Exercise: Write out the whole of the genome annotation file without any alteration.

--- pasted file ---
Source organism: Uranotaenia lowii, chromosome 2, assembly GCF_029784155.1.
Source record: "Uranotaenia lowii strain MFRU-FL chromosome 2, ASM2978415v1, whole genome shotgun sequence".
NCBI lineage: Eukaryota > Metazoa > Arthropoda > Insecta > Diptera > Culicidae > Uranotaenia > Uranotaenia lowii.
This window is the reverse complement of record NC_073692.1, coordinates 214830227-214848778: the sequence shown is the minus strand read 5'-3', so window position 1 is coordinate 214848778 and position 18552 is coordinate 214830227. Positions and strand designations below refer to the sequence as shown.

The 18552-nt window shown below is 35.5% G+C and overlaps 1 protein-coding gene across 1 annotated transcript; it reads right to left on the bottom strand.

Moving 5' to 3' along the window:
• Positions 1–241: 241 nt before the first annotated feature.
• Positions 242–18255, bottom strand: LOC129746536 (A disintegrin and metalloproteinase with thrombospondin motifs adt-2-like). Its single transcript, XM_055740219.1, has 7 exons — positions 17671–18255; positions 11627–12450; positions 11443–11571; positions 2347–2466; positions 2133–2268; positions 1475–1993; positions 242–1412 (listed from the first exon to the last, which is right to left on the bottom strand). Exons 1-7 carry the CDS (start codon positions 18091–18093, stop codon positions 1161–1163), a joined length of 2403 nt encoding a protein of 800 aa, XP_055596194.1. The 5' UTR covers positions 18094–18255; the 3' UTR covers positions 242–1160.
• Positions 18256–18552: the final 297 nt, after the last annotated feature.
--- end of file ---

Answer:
Source organism: Uranotaenia lowii, chromosome 2, assembly GCF_029784155.1.
Source record: "Uranotaenia lowii strain MFRU-FL chromosome 2, ASM2978415v1, whole genome shotgun sequence".
NCBI lineage: Eukaryota > Metazoa > Arthropoda > Insecta > Diptera > Culicidae > Uranotaenia > Uranotaenia lowii.
This window is the reverse complement of record NC_073692.1, coordinates 214830227-214848778: the sequence shown is the minus strand read 5'-3', so window position 1 is coordinate 214848778 and position 18552 is coordinate 214830227. Positions and strand designations below refer to the sequence as shown.

The 18552-nt window shown below is 35.5% G+C and overlaps 1 protein-coding gene across 1 annotated transcript; it reads right to left on the bottom strand.

Moving 5' to 3' along the window:
• Positions 1–241: 241 nt before the first annotated feature.
• Positions 242–18255, bottom strand: LOC129746536 (A disintegrin and metalloproteinase with thrombospondin motifs adt-2-like). Its single transcript, XM_055740219.1, has 7 exons — positions 17671–18255; positions 11627–12450; positions 11443–11571; positions 2347–2466; positions 2133–2268; positions 1475–1993; positions 242–1412 (listed from the first exon to the last, which is right to left on the bottom strand). Exons 1-7 carry the CDS (start codon positions 18091–18093, stop codon positions 1161–1163), a joined length of 2403 nt encoding a protein of 800 aa, XP_055596194.1. The 5' UTR covers positions 18094–18255; the 3' UTR covers positions 242–1160.
• Positions 18256–18552: the final 297 nt, after the last annotated feature.